The abundance of the archaeological evidence on the site was noticed even prior to the systematic research. Modern archaeological excavations confirmed the richness of the artifacts found, for instance under the ruins of the ancient dwellings, workshops, many of them burnt down probably during the Roman wars. They became essential in the study of the Dacian civilization in that area.

Mainly, the huge quantity of iron found in raw state is noticed (split blooms, ingots of various shapes and weights) as well as a large variety of tools, weapons, construction materials etc. Taking advantage of the local rich iron ore resources, the Dacians transformed the area in one of the most important metallurgic centres of Europe at the end of the Iron Age. The near 30 iron anvils (some weighing almost 50 kg) are testimonies of the great number of workshops and the large variety of tongs (12 varieties), sledge hammers, hammers, chisels, files, punches are a speaking proof of the diversity of blacksmithing activities.

Part of the iron production was found inside the workshops as well as in small buried deposits or in deposits found in burnt buildings. It consisted of carpentry tools (axes, hatchets, adzes, drills, rasps, scrapers, compasses, saws, nail removers), agricultural tools (plough coulters and shares, hoes, scythes, sickles, shears, etc.), blacksmithing tools (anvils, small hammers, small pliers, molten metal spoons, spinners, etc.), weapons and harness (curved swords and daggers, among which the famous falx and sica, spearheads and lance heads, arrows, shield parts, bits, spurs, and so on).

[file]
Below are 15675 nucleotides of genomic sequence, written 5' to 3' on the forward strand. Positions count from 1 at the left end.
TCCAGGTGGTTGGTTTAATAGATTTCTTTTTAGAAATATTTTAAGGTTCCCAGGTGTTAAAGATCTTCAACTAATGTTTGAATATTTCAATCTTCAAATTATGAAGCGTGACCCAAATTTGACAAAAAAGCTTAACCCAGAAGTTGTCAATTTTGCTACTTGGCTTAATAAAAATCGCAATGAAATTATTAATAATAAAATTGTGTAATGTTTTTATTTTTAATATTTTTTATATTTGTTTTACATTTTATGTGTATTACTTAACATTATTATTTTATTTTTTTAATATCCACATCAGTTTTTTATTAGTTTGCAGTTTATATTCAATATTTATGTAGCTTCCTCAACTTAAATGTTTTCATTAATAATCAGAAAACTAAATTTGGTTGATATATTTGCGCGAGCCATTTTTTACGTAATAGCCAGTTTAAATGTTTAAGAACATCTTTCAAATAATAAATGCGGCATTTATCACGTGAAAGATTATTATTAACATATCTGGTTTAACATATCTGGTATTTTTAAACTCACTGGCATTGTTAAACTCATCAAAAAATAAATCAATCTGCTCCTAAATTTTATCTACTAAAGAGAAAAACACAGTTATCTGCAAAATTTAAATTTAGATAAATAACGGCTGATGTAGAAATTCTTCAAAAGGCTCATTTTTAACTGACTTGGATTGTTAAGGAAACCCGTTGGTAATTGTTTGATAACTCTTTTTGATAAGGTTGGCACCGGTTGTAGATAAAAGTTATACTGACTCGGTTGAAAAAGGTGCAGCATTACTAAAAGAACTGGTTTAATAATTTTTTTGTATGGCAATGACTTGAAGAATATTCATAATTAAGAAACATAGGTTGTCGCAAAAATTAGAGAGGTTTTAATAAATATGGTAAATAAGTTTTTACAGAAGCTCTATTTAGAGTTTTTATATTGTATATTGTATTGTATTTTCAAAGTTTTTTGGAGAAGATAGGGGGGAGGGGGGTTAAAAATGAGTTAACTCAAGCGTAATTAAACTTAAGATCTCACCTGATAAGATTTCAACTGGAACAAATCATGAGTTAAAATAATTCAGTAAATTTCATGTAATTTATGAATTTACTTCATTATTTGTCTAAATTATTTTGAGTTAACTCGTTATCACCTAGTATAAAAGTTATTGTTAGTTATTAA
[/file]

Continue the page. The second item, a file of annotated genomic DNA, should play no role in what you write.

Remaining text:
The pottery is the most frequent artefact discovered in the archaeological sites. Its study offers important data on the production techniques, the diet, the goods distribution patterns, on the convivial habits and the daily life.

Besides some common characteristics encountered in all Dacian fortresses of Orăștie Mountains (specific techniques and vessel shapes) each site seems to have its own specificity. Sarmisegetuza Regia is more prominent due to its preference for an elegant tableware, with visible Mediterranean influences. Specific for this site is more evidently the ceramics painted in complex geometric patterns, floral and animal figures. It brings testimony on the performance of the local potters at the end of the Iron Age, but it also displays an entire mythological universe artistically expressed in the figurative style used to adorn these vases.

More and more often, graphic signs are discovered on some ceramic fragments (Greek, Latin letters as well as other signs) scratched on pots. This suggests that the custom to make some annotations was more frequent than one would so far think. Most of these signs are probably property signs, others are referring to the contents or product quantities.

The commercial trade was favoured by the use of coins issued by the Dacia's neighbours as well as of local coins or imitations. The remains of a monetary workshop in which were produced imitations of Roman dinarii were found on the IVth terrace in Sarmizegetusa Regia. In it were found three bronze minting dies

Among the most recent findings are the most remarkable spiral shaped bracelets of very fine gold, many of them weighing more than 1 kg.